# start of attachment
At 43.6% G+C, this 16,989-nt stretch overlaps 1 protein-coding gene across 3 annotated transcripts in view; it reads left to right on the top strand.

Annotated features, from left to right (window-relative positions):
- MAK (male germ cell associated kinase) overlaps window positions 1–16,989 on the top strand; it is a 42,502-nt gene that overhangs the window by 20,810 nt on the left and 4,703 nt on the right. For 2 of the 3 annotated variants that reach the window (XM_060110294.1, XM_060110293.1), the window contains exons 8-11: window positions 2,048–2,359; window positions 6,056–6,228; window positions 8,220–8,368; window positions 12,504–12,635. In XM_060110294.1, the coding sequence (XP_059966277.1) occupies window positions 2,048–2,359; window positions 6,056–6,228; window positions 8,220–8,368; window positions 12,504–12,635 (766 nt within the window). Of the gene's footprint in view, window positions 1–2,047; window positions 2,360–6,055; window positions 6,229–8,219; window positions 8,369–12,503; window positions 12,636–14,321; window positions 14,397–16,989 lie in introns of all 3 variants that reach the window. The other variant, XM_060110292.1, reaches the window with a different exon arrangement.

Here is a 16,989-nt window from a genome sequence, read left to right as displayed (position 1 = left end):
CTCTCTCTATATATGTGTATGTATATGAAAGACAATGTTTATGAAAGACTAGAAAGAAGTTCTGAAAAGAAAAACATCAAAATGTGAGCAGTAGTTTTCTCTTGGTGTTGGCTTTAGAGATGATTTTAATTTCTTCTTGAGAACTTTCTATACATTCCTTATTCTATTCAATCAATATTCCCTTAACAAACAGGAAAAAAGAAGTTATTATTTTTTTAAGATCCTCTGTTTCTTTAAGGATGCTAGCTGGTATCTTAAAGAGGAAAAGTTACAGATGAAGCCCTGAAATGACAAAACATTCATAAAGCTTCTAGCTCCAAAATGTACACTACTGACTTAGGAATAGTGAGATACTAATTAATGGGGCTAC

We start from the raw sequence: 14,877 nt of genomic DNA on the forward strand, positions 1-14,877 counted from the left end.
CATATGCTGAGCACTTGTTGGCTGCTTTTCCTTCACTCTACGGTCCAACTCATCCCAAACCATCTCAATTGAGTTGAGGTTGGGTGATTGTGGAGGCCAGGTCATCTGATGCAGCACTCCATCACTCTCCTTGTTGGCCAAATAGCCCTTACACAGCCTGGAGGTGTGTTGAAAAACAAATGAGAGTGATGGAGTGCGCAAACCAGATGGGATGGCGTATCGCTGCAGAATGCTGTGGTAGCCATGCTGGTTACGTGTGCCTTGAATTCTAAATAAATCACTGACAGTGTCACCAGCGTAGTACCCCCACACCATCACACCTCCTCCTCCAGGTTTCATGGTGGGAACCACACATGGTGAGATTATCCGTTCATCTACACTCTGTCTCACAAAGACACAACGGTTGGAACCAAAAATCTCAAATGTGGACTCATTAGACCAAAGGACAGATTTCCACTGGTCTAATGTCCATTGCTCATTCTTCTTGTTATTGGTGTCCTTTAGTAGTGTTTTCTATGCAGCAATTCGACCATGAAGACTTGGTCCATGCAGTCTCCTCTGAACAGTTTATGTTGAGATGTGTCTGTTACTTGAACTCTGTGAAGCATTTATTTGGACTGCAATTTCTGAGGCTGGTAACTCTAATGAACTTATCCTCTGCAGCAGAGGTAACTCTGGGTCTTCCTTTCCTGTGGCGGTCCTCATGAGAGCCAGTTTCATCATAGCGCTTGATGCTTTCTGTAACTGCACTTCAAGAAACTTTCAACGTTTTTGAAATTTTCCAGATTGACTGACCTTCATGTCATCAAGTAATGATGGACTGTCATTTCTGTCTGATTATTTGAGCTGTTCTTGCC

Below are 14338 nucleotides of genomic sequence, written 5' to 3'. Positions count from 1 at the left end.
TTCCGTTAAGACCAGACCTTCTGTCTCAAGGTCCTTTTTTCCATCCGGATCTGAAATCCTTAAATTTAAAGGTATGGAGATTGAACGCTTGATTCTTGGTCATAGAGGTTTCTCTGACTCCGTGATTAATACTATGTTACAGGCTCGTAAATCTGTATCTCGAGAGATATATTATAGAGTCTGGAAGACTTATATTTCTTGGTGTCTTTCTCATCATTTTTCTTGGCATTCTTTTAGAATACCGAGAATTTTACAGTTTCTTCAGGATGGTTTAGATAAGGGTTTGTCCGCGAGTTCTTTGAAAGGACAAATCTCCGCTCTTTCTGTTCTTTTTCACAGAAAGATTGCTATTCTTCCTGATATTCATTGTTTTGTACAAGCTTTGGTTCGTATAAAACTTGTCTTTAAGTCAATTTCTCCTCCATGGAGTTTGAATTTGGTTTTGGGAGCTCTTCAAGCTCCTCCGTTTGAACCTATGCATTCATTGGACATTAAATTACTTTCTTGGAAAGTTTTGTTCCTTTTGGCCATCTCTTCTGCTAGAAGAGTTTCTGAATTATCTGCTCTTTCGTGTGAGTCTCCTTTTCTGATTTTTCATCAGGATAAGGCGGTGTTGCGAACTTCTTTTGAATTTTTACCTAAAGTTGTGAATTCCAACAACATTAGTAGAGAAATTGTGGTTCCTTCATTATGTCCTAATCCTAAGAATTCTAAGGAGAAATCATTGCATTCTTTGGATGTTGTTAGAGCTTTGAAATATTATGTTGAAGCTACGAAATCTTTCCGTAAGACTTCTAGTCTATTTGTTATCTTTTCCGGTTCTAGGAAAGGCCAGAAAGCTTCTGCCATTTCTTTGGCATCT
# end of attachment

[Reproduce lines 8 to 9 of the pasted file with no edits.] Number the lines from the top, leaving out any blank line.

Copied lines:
Below are 14338 nucleotides of genomic sequence, written 5' to 3'. Positions count from 1 at the left end.
TTCCGTTAAGACCAGACCTTCTGTCTCAAGGTCCTTTTTTCCATCCGGATCTGAAATCCTTAAATTTAAAGGTATGGAGATTGAACGCTTGATTCTTGGTCATAGAGGTTTCTCTGACTCCGTGATTAATACTATGTTACAGGCTCGTAAATCTGTATCTCGAGAGATATATTATAGAGTCTGGAAGACTTATATTTCTTGGTGTCTTTCTCATCATTTTTCTTGGCATTCTTTTAGAATACCGAGAATTTTACAGTTTCTTCAGGATGGTTTAGATAAGGGTTTGTCCGCGAGTTCTTTGAAAGGACAAATCTCCGCTCTTTCTGTTCTTTTTCACAGAAAGATTGCTATTCTTCCTGATATTCATTGTTTTGTACAAGCTTTGGTTCGTATAAAACTTGTCTTTAAGTCAATTTCTCCTCCATGGAGTTTGAATTTGGTTTTGGGAGCTCTTCAAGCTCCTCCGTTTGAACCTATGCATTCATTGGACATTAAATTACTTTCTTGGAAAGTTTTGTTCCTTTTGGCCATCTCTTCTGCTAGAAGAGTTTCTGAATTATCTGCTCTTTCGTGTGAGTCTCCTTTTCTGATTTTTCATCAGGATAAGGCGGTGTTGCGAACTTCTTTTGAATTTTTACCTAAAGTTGTGAATTCCAACAACATTAGTAGAGAAATTGTGGTTCCTTCATTATGTCCTAATCCTAAGAATTCTAAGGAGAAATCATTGCATTCTTTGGATGTTGTTAGAGCTTTGAAATATTATGTTGAAGCTACGAAATCTTTCCGTAAGACTTCTAGTCTATTTGTTATCTTTTCCGGTTCTAGGAAAGGCCAGAAAGCTTCTGCCATTTCTTTGGCATCT